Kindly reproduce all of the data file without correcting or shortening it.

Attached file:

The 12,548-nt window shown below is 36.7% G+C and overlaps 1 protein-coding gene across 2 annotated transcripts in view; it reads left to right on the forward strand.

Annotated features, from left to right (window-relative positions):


The 12,548-nt window shown below is 36.7% G+C and overlaps 1 protein-coding gene across 2 annotated transcripts in view; it reads left to right on the forward strand.

Annotated features, from left to right (window-relative positions):